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Why we shouldn’t write off Omicron cases as ‘mild’


Why we shouldn’t write off Omicron cases as ‘mild’

While SA may have some immunity after three Covid waves, more data are needed to assess new variant’s severity

Jason Gale

Reports of mostly mild illness from Covid-19 infections caused by Omicron need to be interpreted with caution because they may not reflect the new variant’s severity across a broad range of people. 

Fatigue, head and body aches and occasional sore throats and coughs are among the typical symptoms experienced by Omicron patients, according to Angelique Coetzee, the doctor in SA whose observations helped scientists identify the worrisome strain. The manifestations contrast with the rapid heartbeat, low blood-oxygen levels and a loss of smell and taste often seen in Covid patients sickened by the Delta variant, she said.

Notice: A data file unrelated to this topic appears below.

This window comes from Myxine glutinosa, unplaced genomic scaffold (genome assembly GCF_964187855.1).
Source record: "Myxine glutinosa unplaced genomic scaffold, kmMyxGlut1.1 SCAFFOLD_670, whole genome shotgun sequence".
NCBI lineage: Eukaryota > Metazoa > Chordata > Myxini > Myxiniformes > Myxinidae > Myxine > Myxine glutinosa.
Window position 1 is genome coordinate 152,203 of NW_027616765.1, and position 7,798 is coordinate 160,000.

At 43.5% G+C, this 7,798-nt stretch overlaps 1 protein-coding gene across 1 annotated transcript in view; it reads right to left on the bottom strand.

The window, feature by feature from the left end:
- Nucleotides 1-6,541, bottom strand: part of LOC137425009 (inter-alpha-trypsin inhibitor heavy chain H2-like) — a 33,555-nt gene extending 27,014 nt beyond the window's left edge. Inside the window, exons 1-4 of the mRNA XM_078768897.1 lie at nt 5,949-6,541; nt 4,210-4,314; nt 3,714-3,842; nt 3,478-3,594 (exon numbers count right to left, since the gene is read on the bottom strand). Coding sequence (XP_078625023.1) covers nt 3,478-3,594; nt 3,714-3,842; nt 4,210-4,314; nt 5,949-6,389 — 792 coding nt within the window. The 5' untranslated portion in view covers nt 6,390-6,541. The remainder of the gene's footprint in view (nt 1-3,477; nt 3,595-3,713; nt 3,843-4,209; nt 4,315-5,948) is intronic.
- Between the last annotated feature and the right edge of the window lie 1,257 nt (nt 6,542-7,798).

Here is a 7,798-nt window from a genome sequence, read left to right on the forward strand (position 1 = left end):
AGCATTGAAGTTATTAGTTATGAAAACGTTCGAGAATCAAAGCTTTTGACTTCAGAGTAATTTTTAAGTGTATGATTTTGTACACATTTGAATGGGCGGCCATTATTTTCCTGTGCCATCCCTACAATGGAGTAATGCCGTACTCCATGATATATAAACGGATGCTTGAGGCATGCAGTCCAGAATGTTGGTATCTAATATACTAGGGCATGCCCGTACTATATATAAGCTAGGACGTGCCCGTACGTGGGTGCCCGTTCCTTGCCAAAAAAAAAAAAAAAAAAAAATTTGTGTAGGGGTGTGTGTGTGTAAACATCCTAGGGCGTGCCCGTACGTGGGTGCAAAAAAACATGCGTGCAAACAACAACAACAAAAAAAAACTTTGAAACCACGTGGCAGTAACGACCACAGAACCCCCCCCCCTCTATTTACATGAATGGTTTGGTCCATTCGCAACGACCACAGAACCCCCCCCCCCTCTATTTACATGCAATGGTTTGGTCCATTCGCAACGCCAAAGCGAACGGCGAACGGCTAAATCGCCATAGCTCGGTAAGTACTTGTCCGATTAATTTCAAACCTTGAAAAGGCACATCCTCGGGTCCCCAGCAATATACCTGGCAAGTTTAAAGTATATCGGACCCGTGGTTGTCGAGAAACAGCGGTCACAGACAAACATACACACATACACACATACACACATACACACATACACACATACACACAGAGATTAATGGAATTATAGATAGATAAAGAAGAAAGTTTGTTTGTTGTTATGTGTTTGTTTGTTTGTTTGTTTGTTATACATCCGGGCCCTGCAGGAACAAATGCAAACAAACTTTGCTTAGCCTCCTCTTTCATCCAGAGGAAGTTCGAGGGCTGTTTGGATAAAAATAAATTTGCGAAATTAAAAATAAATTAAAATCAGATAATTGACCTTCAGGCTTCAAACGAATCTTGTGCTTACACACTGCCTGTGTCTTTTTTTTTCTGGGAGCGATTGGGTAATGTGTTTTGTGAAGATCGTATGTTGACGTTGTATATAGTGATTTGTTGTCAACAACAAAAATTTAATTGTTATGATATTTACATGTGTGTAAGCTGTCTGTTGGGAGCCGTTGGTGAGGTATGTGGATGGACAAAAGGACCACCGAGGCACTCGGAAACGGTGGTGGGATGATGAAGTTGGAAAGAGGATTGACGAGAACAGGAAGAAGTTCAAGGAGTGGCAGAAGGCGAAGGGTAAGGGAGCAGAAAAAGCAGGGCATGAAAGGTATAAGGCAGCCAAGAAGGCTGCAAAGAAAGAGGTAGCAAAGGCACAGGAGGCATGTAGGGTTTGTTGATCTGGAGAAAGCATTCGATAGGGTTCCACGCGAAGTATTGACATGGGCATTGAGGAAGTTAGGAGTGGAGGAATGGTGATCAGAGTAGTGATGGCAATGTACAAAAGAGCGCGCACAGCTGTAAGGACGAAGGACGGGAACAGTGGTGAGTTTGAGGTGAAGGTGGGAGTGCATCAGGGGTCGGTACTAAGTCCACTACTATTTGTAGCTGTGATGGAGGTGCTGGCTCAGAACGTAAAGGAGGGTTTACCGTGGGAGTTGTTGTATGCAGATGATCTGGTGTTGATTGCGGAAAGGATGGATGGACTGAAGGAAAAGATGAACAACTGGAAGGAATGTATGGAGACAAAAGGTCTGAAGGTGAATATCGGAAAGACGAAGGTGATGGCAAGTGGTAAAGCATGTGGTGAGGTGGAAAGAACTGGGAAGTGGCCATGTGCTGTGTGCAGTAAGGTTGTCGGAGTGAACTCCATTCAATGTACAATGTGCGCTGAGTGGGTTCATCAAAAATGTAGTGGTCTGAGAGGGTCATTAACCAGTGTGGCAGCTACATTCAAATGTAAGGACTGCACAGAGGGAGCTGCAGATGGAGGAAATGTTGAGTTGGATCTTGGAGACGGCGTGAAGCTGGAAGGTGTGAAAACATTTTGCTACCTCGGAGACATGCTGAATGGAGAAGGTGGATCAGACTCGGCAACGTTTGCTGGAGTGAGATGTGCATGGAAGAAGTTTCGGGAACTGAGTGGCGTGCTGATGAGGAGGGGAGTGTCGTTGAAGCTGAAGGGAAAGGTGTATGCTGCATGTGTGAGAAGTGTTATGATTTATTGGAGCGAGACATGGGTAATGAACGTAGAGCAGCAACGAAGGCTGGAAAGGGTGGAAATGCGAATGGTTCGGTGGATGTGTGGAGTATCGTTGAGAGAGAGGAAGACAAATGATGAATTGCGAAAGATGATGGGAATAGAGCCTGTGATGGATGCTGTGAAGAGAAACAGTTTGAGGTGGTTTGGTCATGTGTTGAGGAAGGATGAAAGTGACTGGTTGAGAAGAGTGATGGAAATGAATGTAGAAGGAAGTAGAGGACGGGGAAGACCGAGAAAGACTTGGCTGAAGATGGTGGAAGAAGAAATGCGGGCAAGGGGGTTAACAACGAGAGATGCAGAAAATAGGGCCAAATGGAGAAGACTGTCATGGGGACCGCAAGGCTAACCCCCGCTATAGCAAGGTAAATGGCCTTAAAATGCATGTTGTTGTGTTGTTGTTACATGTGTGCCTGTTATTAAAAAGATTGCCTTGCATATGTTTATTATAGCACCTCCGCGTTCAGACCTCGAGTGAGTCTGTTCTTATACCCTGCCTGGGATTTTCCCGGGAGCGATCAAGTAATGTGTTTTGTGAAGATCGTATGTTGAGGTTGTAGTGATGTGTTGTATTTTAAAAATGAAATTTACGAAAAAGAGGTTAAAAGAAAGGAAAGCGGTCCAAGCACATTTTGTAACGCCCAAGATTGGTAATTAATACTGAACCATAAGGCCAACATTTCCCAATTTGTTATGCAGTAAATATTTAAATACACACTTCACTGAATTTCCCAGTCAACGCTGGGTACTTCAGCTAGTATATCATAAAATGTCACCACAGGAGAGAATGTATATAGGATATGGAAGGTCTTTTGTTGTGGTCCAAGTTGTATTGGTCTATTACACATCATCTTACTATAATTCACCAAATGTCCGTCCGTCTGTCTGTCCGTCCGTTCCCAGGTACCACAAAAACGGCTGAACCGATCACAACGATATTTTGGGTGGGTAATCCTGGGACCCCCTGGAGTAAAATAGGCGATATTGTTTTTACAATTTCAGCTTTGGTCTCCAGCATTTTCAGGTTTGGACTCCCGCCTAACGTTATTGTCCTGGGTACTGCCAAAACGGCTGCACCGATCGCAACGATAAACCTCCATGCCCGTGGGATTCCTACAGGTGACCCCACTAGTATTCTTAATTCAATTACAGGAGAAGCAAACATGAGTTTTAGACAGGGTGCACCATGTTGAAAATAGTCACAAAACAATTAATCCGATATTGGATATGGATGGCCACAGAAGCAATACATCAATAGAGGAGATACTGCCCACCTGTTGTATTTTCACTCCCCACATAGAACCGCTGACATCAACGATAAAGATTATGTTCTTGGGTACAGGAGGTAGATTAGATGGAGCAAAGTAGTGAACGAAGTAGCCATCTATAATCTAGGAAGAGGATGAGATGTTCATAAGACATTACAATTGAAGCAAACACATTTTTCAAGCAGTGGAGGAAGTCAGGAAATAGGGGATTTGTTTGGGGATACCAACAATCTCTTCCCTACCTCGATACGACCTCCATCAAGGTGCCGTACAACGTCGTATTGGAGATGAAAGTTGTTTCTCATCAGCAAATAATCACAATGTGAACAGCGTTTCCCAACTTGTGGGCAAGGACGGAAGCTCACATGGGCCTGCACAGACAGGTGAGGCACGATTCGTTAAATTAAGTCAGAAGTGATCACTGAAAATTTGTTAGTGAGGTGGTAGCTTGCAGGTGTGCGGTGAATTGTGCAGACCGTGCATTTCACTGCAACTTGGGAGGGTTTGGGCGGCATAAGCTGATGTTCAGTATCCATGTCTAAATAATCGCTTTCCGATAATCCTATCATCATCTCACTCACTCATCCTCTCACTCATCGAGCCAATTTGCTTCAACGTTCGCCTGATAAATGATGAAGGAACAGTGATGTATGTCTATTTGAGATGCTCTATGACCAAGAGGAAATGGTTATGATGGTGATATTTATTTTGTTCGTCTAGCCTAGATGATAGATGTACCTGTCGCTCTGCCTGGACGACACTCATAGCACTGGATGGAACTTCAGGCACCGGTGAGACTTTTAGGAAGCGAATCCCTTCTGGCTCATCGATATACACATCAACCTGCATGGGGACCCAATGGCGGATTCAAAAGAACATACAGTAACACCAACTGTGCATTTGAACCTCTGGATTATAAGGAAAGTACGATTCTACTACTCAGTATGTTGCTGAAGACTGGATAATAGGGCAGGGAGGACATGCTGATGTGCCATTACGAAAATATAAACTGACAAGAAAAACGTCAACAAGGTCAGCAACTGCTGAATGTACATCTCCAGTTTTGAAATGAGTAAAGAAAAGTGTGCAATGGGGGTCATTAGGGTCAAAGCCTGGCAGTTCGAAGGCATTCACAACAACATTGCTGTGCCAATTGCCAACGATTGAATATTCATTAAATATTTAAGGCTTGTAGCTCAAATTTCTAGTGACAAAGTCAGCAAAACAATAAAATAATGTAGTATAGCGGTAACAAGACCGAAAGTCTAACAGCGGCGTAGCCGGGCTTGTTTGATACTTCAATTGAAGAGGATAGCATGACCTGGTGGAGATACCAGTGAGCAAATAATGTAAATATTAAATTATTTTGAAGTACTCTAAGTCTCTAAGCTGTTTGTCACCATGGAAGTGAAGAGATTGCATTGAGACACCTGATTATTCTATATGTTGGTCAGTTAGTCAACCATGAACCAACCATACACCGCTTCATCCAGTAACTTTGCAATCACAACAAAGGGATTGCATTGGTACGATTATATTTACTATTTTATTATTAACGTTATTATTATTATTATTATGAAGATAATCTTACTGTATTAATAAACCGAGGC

While such anecdotes are encouraging, they may represent only a subset of cases and a fraction of the risk that could emerge if it spreads widely across the globe. Studies of disease patterns are needed to gauge Omicron’s virulence across diverse patient groups, public health experts said. ..

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